Lipid-rich carcinoma is a rare subtype of breast cancer that is histologically characterized by cells with numerous large and small vacuoles in their cytoplasm. The cells of lipid-rich carcinoma are divided into the following 3 forms: the histiocytoid type, the sebaceous type, and the type with apocrine extrusion of nuclei [3]. Two or 3 of these types often exist together, as in this case, where the histiocytoid and sebaceous types were observed. Fat staining of cryostat sections revealed the presence of a large amount of lipid within the cytoplasm. Lipid accumulation was also shown in an ultrastructural study. Nevertheless, the definition of lipid-rich carcinoma is controversial because it is unclear as to what percentage of vacuolated cells and which type of origin of the lipid vacuoles should confirm the diagnosis [4]. In our case, about 75% of the tumor cells had lipid-rich cytoplasm. Ramos and Taylor [5] have shown by electron microscopy that lipids originate from a secretory product of the neoplastic cells, and they do not consist of a degenerative material. They described the secretory vacuoles as being close to a markedly prominent Golgi apparatus, and the absence of autophagic vacuoles and the presence of prominent rough endoplasmic reticulum supported this speculation. Vera-Sempere and Llombart-Bosch [6] suggested a similar origin of the secretory product. However, Wrba et al. [7] reported no immunohistochemical or ultrastructural findings that could support the lipid secretion of carcinoma cells in their cases. Therefore, in their opinion, the term lipid-rich carcinoma, rather than lipid-secreting carcinoma, should be used, unless there is evidence of active lipid secretion.

Neoplasms of the breast that have clear cytoplasm occur in a variety of diseases, such as lipid-rich carcinoma, glycogen-rich carcinoma, apocrine carcinoma, secretory carcinoma, clearcell myoepithelioma, and clear-cell adenomyoepithelioma. In addition, soft-tissue neoplasms of the breast and chest wall, for example, clear-cell sarcoma, clear-cell rhabdomyosarcoma, and alveolar soft-part sarcoma, also need to be discriminated [8,9]. Skin tumors with clear cytoplasm must be distinguished too. Metastatic renal cancer of the clear-cell type of carcinoma has been reported, but they are highly rare [10]. In breast carcinomas, PAS stain and immunostaining are useful in the differential diagnosis. For example, glycogen-rich carcinoma and apocrine carcinoma are positive for PAS, and lipid-rich carcinoma is negative. Glycogen granules in glycogen-rich carcinoma become negative for PAS after diastase digestion; on the other hand, granular cytoplasm of apocrine carcinoma keeps positive for PAS after that treatment. Positive immunostain for the S-100 protein has been reported to be useful in the diagnosis of lipid-rich carcinoma [11], although in our case, immunostaining for this protein was negative; however, this is not useful in the differentiation between lipid-rich carcinoma and myoepithelial tumors. Immunostaining for smooth muscle actin, which is reactive in myoepithelial cells, is helpful in such cases. S-100 protein is frequently expressed in secretory carcinoma, too. But, most of secretory carcinomas are negative for ER. Soft-tissue tumors that have clear cytoplasm are ruled out by immunoreactivity for vimentin and negative stains for AE1/AE3 and GCDFP-15. GCDFP-15 has been reported to be useful in differentiating between primary breast carcinoma and metastatic carcinoma [12]. Metastatic clear cell renal cell carcinoma is positive for vimentin and CD10, and negative for GCDFP-15. In addition, GCDFP-15 is useful in the differential diagnoses among some primary breast carcinomas. Apocrine carcinoma indicates diffuse and intensive positive for GCDFP-15, but secretory carcinoma indicates negative for it.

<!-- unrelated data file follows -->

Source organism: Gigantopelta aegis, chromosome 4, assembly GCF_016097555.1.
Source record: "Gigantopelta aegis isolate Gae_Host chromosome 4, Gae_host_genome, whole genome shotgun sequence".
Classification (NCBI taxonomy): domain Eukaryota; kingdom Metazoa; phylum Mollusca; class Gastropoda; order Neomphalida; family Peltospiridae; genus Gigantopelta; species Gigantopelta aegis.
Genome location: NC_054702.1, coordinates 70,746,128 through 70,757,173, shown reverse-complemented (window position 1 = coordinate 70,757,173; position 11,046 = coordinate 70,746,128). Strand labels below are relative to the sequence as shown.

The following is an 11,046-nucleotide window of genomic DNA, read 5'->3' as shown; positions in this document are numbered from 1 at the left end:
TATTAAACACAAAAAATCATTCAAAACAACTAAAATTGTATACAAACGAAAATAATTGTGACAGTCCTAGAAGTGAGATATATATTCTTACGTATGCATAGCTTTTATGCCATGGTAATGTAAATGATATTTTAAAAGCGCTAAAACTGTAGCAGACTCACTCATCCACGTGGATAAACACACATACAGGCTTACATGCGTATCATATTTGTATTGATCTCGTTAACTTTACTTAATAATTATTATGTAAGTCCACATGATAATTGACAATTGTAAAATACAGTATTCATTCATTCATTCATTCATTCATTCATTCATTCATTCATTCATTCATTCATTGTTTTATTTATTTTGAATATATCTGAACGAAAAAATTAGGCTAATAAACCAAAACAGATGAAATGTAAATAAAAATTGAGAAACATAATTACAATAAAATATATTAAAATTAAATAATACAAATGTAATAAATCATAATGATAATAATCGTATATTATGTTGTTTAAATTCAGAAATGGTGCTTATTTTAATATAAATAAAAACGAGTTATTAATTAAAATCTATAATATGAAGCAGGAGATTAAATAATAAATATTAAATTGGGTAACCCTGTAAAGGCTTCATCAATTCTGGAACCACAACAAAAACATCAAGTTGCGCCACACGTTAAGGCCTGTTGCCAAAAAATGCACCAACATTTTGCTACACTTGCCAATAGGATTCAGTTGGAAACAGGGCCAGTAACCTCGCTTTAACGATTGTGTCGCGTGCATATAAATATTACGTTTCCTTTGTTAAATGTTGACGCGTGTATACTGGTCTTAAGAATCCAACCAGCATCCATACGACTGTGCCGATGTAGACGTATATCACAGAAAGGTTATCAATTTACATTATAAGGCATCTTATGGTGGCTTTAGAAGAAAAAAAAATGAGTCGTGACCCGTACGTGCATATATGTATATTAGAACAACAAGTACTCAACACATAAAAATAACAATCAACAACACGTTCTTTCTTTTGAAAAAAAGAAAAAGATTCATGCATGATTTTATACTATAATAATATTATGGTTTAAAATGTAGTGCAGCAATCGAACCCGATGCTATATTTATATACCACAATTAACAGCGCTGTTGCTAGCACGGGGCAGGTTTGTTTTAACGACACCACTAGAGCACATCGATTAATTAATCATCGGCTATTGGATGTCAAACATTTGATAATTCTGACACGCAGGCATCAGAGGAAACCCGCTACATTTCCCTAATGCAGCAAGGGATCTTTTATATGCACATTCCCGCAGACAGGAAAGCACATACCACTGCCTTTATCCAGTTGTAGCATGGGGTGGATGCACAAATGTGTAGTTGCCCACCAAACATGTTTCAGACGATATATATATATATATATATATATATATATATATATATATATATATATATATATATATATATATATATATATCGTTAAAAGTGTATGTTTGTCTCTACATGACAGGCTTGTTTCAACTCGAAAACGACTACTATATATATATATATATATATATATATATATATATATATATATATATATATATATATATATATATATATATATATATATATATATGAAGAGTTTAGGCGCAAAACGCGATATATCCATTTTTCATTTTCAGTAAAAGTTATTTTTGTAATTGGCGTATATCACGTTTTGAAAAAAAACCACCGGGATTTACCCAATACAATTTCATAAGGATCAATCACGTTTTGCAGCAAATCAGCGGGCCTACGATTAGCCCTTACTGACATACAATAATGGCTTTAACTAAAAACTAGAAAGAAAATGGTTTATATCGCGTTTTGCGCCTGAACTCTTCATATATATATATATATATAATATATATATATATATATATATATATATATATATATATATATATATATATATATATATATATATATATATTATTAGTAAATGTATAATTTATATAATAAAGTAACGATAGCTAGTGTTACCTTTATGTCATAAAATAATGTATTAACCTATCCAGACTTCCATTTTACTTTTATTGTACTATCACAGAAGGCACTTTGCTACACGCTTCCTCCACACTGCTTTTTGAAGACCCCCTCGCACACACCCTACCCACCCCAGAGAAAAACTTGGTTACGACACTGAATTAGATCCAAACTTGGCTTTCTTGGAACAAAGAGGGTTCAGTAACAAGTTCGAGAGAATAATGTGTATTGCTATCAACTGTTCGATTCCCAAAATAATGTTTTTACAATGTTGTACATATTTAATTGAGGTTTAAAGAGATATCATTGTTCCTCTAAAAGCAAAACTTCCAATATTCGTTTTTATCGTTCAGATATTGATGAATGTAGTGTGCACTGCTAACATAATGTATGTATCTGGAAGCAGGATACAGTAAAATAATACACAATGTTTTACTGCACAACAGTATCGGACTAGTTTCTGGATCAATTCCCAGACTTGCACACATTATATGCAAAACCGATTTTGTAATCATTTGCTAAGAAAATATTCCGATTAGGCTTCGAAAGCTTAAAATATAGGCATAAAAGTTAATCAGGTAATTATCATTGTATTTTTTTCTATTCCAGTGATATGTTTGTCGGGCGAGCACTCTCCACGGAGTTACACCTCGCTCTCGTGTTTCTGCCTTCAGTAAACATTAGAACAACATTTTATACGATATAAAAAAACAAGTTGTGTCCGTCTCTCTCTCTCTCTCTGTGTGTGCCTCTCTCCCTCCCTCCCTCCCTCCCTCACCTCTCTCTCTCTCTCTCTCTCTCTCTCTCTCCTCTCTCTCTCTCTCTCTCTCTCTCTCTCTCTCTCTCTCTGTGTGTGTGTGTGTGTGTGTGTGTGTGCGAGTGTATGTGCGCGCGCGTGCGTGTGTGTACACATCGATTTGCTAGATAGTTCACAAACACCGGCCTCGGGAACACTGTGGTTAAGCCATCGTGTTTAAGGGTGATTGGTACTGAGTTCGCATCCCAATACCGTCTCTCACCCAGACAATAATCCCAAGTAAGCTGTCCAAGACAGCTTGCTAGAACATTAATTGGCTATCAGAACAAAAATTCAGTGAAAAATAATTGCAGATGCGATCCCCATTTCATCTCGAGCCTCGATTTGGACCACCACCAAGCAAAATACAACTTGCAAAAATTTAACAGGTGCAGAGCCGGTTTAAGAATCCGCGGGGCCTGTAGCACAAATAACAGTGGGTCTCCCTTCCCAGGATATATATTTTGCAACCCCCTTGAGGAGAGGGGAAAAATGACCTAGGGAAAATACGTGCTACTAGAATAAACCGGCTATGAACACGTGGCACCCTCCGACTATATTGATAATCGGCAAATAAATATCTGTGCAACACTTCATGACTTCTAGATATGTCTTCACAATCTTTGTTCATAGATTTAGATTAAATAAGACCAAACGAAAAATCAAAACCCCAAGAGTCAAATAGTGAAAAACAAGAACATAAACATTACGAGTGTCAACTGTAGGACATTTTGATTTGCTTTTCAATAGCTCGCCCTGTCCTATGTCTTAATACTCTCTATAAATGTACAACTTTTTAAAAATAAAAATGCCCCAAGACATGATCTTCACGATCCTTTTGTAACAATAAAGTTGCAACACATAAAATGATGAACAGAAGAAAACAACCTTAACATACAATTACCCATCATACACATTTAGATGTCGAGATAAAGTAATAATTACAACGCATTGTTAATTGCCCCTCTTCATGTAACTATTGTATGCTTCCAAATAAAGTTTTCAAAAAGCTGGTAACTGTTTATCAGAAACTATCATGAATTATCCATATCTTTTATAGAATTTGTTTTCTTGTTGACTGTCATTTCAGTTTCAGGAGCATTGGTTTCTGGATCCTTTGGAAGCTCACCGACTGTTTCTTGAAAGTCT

A lesion with a combination of lipid-rich carcinoma and glycogen-rich carcinoma was reported by Kovacs and Krutsay [2]. In the present lesion, some of the carcinoma cells had glycogen in their cytoplasm. These cells had the same histological characteristic features as glycogen-rich carcinoma in that the cells had round nuclei at the center of pale eosinophilic cytoplasm and were positive for PAS and sensitive to diastase digestion. Glycogen, which can be demonstrated by electron microscopy [13], was not revealed in this case. This may have been because the electron microscopy was performed on paraffinembedded specimens. Both lipid-rich carcinoma and glycogen-rich carcinoma are the diagnoses that are determined by the metabolic products in the cytoplasm, and these are different from the diagnoses that are determined by the cellular types. However, diagnoses must be determined on the basis of not only examination of the intracytoplasmic products but also the histologic findings, because a varied amount of lipid and glycogen accumulation in cytoplasm was found in 30% and 85%, respectively, of mammary carcinomas [14,15]. Glycogen has also been demonstrated in mammary squamous cell carcinoma. Histologic findings of clear, foamy, or vacuolated cytoplasm are important for the diagnosis of lipid-rich carcinoma, and the findings of a fried-egg appearance are important for the diagnosis of glycogen-rich carcinoma.

Clinically, early detection of mammary lipid-rich carcinoma is presumed to be difficult. Except for a few reports that did not mention whether the carcinoma was invasive or intraductal, all reported cases of lipid-rich carcinoma were invasive. The ratio of intraductal carcinoma to invasive carcinoma in lipid-rich carcinoma was lower than that in ductal carcinoma. This is not only because of the low incidence of lipid-rich carcinoma but also because of the difficulty in detecting it. In the present case, the tumor was not palpable. Calcifications that were detected by medical examination led to the early discovery in this case.

Footnotes

The authors declare that they have no competing interests.

References

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Articles from Journal of Breast Cancer are provided here courtesy of Korean Breast Cancer Society